28 Apr 2016 17:15 IST

It is the little touch that matters

Apart from bonuses and perks, having that special bond with employees will make you a good manager

What does it take to be a good manager? Apart from a B-school education, well-honed systems and processes, strategic thinking and practical action plans, your team will work as one if you take the following four steps.

Listen to your colleagues

As symbolised by Ganesha with large ears, a good manager must listen well at all times to pick up early cues. Even if you are busy — leaving on an international trip, juggling multiple responsibilities — and there is a reporting manager who you know is handling her team well, step in for that 20-minute chat or lend an ear to a colleague you know is hurting or is confused.

Ensure that the reporting manager is present during the chat because your intention is to help her, not undermine her efforts or relationship. In niche, small organisations, people follow people, not ideas. So always ask yourself: Are you someone you would follow? Then listen whole-heartedly to others.

Open your mind, not your mouth

While the quality of one’s speech is judged by the use of words, the quality of one’s listening hinges on the lack of it.

Don’t claim to be listening and then interrupt, explain, draw parallels or try to offer solutions and suggestions. Be empathetic and let the person say what’s on his or her mind; draw them out with encouraging phrases like “feel free to tell me what is bothering you”; “I know you say it is a bunch of small things, nothing big, but I want to hear them”; “I don’t want you to feel burdened by small things; your work is important to me and to our organisation”.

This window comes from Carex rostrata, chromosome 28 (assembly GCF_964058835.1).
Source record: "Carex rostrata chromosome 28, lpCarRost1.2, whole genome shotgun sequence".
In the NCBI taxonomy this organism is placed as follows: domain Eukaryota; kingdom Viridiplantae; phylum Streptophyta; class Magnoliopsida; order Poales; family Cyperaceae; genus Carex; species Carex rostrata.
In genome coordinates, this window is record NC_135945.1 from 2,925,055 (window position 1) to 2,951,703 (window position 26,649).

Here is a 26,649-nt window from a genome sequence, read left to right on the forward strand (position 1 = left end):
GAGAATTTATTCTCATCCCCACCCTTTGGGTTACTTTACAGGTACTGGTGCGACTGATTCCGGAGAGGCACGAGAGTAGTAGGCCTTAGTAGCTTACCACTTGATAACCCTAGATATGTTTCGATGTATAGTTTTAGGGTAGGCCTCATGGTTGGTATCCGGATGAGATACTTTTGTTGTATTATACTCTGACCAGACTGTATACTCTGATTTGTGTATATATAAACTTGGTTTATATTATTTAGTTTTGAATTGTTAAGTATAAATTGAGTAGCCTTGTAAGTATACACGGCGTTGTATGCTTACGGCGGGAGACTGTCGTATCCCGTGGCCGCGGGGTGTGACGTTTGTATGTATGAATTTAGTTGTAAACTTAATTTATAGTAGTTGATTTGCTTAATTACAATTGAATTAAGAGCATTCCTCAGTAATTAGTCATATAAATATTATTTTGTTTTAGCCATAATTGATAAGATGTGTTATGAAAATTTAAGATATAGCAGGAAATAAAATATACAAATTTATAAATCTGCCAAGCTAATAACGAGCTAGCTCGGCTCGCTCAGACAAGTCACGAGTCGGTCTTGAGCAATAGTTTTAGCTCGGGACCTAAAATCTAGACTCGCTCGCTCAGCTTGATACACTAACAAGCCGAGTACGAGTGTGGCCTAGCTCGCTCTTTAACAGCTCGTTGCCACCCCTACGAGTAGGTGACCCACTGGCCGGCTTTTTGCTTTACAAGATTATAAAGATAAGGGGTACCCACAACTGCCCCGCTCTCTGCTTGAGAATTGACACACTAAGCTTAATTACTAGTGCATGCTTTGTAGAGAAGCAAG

Value add to family

A good boss in India is the one who cares about the welfare of his/her employees’ families and cares enough to ask after them sincerely. A reliable boss is one to whom a team member can turn for assistance or guidance beyond the sphere of work.

This bonding in Indian work relationships is now a Harvard study by Peter Capelli and his team. Strengthening this trait in today’s fast-paced life is well worth it. Helping an employee who has worked with you for 10 years to secure a seat for his child in a convent school; giving an interest-free home loan to another longstanding performer; offering flexi-hours and paperwork support to a key woman employee going through a difficult divorce — such gestures won’t cost you Fringe Benefit Tax, but will yield Forever Bonded Loyalty from key players. Look for ways to help others, and remember: what goes around comes around.

Extend appreciation

Money and bonuses are a given and, when more is made, more can be distributed. But going beyond the monetary aspects works magic. A personal note of appreciation to a colleague; a handpicked gift to suit the personality of a particular employee; or a spa, holiday gift or a luncheon in your personal time will mean much more to them.

Indra Nooyi is an exemplary leader who goes out of her way in this regard. She would write end-of-the-year notes to spouses of her board members for their support through the year that helped her colleagues work long and effective hours.

But, as she says, her Indian upbringing made her reflect on another important aspect. When she was appointed CEO of Pepsi, friends would come to her home in Chennai and offer a quick word of congratulation to her, but spend much longer, telling her mother how well she had raised her daughter and how much she was responsible for Nooyi’s success.

That is when Nooyi wrote personal notes thanking parents of her board members — and the response was overwhelmingly moving and lasting.

Nooyi’s life is her message to us. It is easy and simple to do, and so easy to forget to do too.

L — Listening, O — Openness, V — Value-adding in the personal sphere, and E — Extending appreciation are the four steps. And it spells LOVE. As the age-old saying goes, Love is what makes the world go round.

A manager or top leader’s attention to love is the addition needed for corporate strategy, capability management modules or Six Sigma to truly succeed. It is enduring, because, after all, to borrow from 17th century English poet John Donne, no boss is an island, entire of himself. He needs his people to succeed at work. And love matters to people.

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